With Watts up with that exulting in the news of recent snowfalls in North Dakota (the first June falls in sixty years), a Daily Telegraph leader yesterday took the Met Office to task for issuing a weather forecast for 2080. How preposterous it is, the leader stormed, to issue a weather forecast for 71 years hence when the Met Office cannot guarantee getting it right 71 hours from now.
This was precisely the issue which Booker raised last week, noting also the downturn in temperatures which undoubtedly are giving rise to the North Dakota snows.
Yet it is not only this locale which is experiencing unusually cold weather. The delightfully named Carole Cloudwalker informs us of "2-4 inches of snow fall in Cody", in (almost) next door Wyoming. Further north, across the border in Alberta and Saskatchewan this weekend there were reports of six inches of snow on the ground while it was still snowing heavily, with an expectation of eight to ten inches.
In South Africa, unusual snow was also reported, with over an inch of snow in the Eastern Free State (pictured – note the caption), making driving conditions hazardous, with temperatures forecast to plummet.
Australia is experiencing good snow conditions for the opening of its ski season. It is also reported that skiing is well underway with resorts in New Zealand starting early. There is snow in Norway and a fresh fall in Austria - and some in India too. Even in Saudi Arabia there was snow, although this has now melted.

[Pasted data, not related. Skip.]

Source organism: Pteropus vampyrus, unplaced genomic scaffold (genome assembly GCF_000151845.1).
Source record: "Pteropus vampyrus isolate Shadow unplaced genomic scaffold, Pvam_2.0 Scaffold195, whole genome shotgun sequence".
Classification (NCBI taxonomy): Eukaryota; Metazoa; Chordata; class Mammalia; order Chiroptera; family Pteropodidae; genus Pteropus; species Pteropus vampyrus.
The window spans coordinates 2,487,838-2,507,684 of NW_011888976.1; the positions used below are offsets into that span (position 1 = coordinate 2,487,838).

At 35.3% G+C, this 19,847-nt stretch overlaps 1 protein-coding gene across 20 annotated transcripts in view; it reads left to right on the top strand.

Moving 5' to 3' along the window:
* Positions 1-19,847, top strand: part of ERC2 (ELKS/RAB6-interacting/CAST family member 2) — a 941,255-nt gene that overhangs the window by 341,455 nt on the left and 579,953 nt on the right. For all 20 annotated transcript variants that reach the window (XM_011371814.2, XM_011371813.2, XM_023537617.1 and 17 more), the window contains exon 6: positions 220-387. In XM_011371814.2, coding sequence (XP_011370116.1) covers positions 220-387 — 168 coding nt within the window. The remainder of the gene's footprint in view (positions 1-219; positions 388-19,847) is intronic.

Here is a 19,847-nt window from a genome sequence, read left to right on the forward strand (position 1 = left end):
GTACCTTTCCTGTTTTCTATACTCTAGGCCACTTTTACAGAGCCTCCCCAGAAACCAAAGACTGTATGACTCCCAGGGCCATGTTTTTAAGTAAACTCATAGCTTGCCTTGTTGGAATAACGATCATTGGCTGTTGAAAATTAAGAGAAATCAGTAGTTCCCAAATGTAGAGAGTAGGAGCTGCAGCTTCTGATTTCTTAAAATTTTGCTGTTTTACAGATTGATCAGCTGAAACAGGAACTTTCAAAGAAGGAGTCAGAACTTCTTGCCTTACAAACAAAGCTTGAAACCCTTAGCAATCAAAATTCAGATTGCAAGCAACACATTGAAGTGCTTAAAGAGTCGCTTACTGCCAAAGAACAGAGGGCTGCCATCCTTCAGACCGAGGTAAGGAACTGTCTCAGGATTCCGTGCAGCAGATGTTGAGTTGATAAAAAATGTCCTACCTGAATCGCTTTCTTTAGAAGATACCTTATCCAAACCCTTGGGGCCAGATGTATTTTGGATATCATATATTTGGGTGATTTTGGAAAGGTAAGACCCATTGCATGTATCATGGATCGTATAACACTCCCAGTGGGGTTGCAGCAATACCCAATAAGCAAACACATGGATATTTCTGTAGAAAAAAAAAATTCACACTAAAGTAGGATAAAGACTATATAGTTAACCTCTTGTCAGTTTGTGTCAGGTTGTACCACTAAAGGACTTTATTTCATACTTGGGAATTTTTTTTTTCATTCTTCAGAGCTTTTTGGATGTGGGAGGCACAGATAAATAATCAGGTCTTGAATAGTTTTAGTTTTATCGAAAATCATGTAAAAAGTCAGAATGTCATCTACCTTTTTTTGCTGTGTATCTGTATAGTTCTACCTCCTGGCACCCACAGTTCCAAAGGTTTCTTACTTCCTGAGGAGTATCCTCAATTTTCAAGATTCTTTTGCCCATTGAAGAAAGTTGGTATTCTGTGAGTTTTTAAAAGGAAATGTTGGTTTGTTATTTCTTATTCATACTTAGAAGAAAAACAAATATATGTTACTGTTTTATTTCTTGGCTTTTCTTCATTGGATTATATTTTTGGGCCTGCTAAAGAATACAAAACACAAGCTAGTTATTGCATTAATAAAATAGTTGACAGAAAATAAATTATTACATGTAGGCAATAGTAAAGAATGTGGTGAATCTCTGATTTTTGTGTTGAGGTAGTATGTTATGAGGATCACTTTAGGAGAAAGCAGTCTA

And, on the opposite side of the planet from Australia, last week we saw two inches of snow in the Cairngorms after temperatures on the mountain plunged to 0°C. Hail and snow was expected with winds of up to 30mph and temperatures at 3000ft were not expected to rise above 3°C.
All of this is jolly good fun with which to bait the warmists, but there is also a deadly serious side. Just one report from the Mississippi basin tells us that weather related problems have curtailed spring time planting for corn. Growers have reduced yield per acre prospects for the 2009 crop and projected end stocks to use for 2009/10 corn working toward a record low level dating back to 1999.
We see the same effect further north, where cool weather has pushed growth of Western Canada's wheat and barley crop at least 10 days behind schedule. Late-spring frost has hit and continues to strike the Prairie canola (rapeseed). One pocket of western Manitoba dipped to -4°C and some farmers are considering reseeding.
Similar weather effects are being reported in Brazil, which is considering cutting this year's corn output forecast for a third consecutive time as a frost in central southern states damaged crops. A drop of as much as nine million tons against last year is being expected.
What is extremely disturbing is that we are seeing the beginnings of a trend and, in fact, we were reporting similar woes this time last year. At the time, the message was don't panic … yet.
Despite this the global warming industry ploughs on regardless, continuing its ludicrous propaganda, heedless of the political implications of a prolonged cooling cycle.
And if a global shortage of food is a distinct possibility, the really disturbing thing is that the political classes – including our own – are so fixated with their global warming myth that there is no recognition of or planning for the travails that may well come.
That, above all, may well be the greatest political betrayal of them all, when the world starves because our fatuous politicians cannot even being to deal with reality and remain firmly embedded in their own fool's paradise.